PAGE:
Prominent Russians: Fyodor Tyutchev
“I love poetry and my country above all else in the world,” - Fyodor Tyutchev.
Fyodor Tyutchev was a remarkable Russian poet and a career diplomat who devoted thirty-six years of his life to the diplomatic service. He is regarded as one of the three greatest Russian poets of the 19th century.
As a professional diplomat, Tyutchev carried out a number of missions abroad, including diplomatic representations in Munich and Turin. He valued the achievements of Western civilization, but did not think that Russia could follow the same path. To Tyutchev's pen belong poems that have become classics of Russian literature. They are imbued with a love for his Motherland and reflect sincere and selfless patriotism. “I am Russian,” wrote Tyutchev, “Russian by heart and soul, profoundly devoted to my land.”
The role Tyutchev played in the history of Russian culture was not fully appreciated during his lifetime. Few of his contemporaries were able to perceive how powerful his talent was. In his lifetime there were at least three men who realized that Tyutchev was a brilliant poet. They were Dostoyevsky, Tolstoy and Nekrasov. Tolstoy even put Tyutchev above Pushkin. “Pushkin was broader, of course, but Tyutchev deeper,” Tolstoy said.
Nevertheless Tyutchev won nationwide recognition as a poet, though much in his life and work remains unknown to the general public.
Tyutchev wrote about 300 short poems. His amazingly, sonorous, musical and lyric verse is something every Russian gets to know at an early age. Schoolchildren readily recite the line “I love a rainstorm in early May.” Older lovers of poetry enjoy his lyrical descriptions of Russian landscapes. While politicians and many other people quote his verse, “You cannot understand Russia with your brain, you can only believe in it.”
The second son of land-owning parents, Fyodor Ivanovich Tyutchev was born in the village of Ovstug, about 30 kilometers north of Bryansk in what was then the Oryol Province. The village of Ovstug was located on the banks of the Desna River in a densely wooded part of southwestern Russia. The family spent winters in Moscow. In August 1812 they moved temporarily to Yaroslavl shortly before Napoleon seized the city.
The boy was raised in a household where French was spoken almost exclusively, although serfs, servants, nannies and the local clergy used Russian. This made Tyutchev effectively bilingual. Throughout his life he spoke French. His letters are overwhelmingly in French, as are his articles and a handful of verses. Tyutchev was not an ordinary man. Having fallen in love with literature, he began translating Horace into Russian at the age of twelve and wrote his first poem at sixteen. Those who knew him in his youth noted his quick mind, his remarkable memory, his erudition, and his poetical gift.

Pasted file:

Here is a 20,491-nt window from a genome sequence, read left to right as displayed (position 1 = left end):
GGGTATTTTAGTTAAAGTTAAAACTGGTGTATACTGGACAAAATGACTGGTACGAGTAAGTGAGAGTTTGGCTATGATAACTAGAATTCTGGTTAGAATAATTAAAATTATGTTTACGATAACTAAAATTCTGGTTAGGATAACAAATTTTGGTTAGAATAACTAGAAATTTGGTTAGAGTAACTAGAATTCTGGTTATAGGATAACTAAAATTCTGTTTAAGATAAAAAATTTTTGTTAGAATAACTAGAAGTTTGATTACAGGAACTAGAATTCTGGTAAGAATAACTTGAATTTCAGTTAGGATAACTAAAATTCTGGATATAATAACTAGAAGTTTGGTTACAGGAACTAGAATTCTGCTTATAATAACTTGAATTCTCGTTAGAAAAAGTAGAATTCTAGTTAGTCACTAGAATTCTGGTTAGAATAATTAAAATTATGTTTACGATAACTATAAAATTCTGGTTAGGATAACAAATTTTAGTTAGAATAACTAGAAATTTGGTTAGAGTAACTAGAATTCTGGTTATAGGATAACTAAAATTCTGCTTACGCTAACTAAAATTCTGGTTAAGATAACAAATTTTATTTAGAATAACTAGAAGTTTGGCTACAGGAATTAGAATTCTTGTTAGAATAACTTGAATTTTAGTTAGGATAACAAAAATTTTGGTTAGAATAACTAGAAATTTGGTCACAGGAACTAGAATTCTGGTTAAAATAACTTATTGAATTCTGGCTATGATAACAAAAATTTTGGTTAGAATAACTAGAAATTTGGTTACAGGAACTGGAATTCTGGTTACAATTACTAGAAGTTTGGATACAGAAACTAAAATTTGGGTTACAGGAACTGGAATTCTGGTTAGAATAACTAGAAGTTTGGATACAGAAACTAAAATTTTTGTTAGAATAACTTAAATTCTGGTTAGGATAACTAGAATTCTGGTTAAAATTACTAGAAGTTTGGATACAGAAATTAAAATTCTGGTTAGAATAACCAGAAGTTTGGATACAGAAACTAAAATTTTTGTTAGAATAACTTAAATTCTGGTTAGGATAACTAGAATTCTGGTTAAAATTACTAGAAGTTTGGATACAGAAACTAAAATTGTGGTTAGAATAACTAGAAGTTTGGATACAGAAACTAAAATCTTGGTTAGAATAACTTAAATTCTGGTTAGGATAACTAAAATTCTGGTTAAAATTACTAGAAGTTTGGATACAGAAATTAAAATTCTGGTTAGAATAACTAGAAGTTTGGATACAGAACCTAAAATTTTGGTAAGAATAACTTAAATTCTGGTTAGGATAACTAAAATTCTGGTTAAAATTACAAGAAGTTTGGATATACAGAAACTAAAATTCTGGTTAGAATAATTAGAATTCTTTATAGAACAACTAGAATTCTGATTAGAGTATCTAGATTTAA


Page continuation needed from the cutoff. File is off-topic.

In 1812 his education was entrusted to the family teacher, Semyon Raich, a conscientious and gifted student of Classical and Italian literature. Tyutchev attended Moscow University from 1819-1822. Upon graduation, at the age of 19, he entered government service in the Office of Foreign Affairs in St. Petersburg. In the stimulating atmosphere of the big city many would-be-poets made small contributions to Russian letters and played their part in the rapidly developing cultural life. Tyutchev was always the focus of public attention. In 1845 he was referred to as a “society lion.” People said, “Around him you feel that he is not an ordinary mortal, but a man with unusual gifts - a genius.” He was described as a fascinating person and a profound thinker.
Diplomatic missions abroad
Tyutchev spent one-third of his life abroad. Having lived in Western Europe, Tyutchev could not help thinking about the destiny of Russia and its relationship with the West. He wrote several articles as well as a treatise on the subject. Tyutchev was a true patriot; one can feel it in his verses, articles and letters. Here's what he wrote to his daughter Anna, who was born and raised in Germany, just before she came to Russia for the first time as a 16-year-old girl: “In Russia you will find more love than anywhere else. Then you will be able to perceive the entire greatness of the country, and the goodness of its people; you will be proud and happy that you are Russian.”
It was a rare combination - poet and diplomat, though history had seen outstanding men of letters who engaged in diplomacy like Beaumarchais (a French inventor, poet, diplomat, spy, publisher, arms dealer and revolutionary) and Griboyedov. Tyutchev served in Russian diplomatic missions abroad from 1822 to 1844. But his role in that area was also underestimated. Biographer Vadim Kozhinov says: “I tried to prove that Tyutchev had played a great role in diplomacy. He managed to become the closest associate of and chief adviser to Russia's Foreign Minister Gorchakov. As soon as Gorchakov took office in 1856, he invited Tyutchev to work with him. I have proved that the most important diplomatic decisions made by Gorchakov had been prompted by Tyutchev, including the famous diplomatic victory won after Russia's defeat in the Crimean War in 1856. Under the peace treaty signed in Paris Russia's rights in the Crimea were greatly curtailed, but Gorchakov succeeded in restoring the status quo, and he went down in history for this.”